• producing shorter, more focused, and more comparable evaluations;

• improving the information supporting evaluations;

• spending the same level of resources on evaluations while allocating these scarce resources more efficiently; and

• using the information from evaluations to alter practices or shift the targeting of CD resources.

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I. Context

1. Regular evaluation is a crucial component of a sound capacity development strategy to foster learning from past experiences and enhance accountability. At the Board discussion of The Fund’s Capacity Development Strategy—Better Policies through Stronger Institutions (2013), Executive Directors endorsed strengthening the Fund’s monitoring and evaluation framework to better incorporate feedback from evaluation results into the prioritization and delivery of technical assistance and training (collectively called capacity development, CD). They also saw merit in a unified approach to evaluation that would help distill lessons, including through independent external assessments as appropriate.

2. Since then, ICD has been working with departments to develop proposals to improve the Fund’s evaluation framework for capacity development. ICD has discussed current practices with the technical assistance (TA) providing, area, and other departments. Strengths of the current system include regular evaluation of both TA and training activities, regardless of funding source, and the opportunity for these results to influence future CD delivery. However, there are some important weaknesses. TA evaluations are often long, unfocused documents, done as a matter of routine requirement, and many believe that important questions are sometimes left unevaluated in the current system. For training, there is more support amongst staff for current practices, but many believe the current evaluations still do not provide enough information, again leaving important questions unanswered.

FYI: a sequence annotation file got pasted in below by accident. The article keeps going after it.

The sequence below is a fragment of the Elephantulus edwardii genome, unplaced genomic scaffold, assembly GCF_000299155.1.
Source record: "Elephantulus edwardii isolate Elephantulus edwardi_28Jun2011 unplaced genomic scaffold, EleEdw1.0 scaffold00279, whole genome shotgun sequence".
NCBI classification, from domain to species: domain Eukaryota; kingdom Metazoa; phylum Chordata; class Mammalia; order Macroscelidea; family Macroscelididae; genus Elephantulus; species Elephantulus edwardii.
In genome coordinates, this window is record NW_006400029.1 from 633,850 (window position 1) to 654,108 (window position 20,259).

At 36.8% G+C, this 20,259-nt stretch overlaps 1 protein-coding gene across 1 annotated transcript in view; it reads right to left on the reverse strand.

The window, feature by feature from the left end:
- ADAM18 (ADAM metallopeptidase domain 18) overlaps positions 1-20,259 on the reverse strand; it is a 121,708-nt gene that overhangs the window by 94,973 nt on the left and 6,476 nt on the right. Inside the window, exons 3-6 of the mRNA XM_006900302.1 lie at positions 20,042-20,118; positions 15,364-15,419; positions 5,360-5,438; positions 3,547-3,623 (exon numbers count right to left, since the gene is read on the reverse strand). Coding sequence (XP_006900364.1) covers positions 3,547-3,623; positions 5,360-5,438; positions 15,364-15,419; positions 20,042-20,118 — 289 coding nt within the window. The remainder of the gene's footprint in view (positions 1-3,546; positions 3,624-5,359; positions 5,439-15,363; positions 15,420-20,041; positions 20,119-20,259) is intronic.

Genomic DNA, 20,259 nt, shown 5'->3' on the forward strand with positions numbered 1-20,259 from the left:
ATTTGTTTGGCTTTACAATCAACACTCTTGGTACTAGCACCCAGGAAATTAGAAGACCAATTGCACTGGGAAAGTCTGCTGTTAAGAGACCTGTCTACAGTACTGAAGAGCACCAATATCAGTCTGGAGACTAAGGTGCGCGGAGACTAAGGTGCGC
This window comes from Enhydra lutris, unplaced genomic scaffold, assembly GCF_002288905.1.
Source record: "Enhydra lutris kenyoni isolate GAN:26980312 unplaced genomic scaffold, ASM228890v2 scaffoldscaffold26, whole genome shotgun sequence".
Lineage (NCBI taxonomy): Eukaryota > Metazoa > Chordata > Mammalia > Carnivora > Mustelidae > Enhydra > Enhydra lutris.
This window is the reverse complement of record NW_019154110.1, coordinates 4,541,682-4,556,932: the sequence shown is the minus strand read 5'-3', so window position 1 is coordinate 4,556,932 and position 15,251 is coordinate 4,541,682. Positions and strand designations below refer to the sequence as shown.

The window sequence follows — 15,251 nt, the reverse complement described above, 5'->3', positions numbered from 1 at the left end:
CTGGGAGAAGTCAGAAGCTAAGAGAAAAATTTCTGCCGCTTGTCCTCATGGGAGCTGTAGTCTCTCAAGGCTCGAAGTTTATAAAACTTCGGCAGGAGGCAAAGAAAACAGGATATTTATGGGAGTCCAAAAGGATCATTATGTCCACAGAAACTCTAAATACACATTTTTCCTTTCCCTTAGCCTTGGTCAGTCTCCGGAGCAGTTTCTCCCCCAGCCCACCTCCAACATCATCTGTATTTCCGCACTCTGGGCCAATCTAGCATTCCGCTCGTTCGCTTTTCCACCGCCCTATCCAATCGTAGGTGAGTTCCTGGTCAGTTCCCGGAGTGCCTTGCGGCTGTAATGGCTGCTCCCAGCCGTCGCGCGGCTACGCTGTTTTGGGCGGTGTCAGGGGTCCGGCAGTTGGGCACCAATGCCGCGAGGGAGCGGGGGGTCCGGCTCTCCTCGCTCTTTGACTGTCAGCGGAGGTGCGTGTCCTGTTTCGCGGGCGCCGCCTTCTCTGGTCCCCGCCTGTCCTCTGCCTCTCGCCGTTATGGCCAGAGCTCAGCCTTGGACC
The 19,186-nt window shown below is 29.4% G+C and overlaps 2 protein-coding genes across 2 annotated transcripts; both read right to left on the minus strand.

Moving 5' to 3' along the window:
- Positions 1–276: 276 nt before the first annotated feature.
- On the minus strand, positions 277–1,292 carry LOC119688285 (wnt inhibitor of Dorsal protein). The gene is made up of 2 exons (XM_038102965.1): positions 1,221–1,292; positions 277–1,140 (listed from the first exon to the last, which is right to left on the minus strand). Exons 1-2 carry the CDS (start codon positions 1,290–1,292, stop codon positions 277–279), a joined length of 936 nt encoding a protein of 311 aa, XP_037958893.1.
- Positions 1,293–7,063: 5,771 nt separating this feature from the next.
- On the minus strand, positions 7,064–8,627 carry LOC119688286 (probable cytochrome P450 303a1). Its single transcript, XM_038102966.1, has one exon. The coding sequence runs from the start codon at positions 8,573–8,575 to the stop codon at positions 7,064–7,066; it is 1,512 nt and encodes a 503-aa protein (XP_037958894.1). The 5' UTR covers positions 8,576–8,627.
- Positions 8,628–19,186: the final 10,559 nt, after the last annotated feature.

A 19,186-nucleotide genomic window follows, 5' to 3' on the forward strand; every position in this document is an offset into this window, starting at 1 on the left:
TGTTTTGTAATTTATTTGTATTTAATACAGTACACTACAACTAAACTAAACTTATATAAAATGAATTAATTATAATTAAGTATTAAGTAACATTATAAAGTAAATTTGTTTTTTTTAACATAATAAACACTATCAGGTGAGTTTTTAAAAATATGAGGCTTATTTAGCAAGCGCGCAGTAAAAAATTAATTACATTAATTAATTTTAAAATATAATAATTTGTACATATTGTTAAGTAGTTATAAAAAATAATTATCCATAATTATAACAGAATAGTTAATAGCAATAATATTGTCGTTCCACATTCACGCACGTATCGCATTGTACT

3. The changes summarized here are proposed with an eye to feasibility and cost considerations. Pointing out gaps in the current system does not necessarily mean that action must be taken. Consideration must also be given to time, costs, feasibility and whether any proposed change will have a high enough probability of yielding better, actionable, information. The aim of the proposals is to preserve the current strengths of the Fund’s evaluation activities while addressing weaknesses.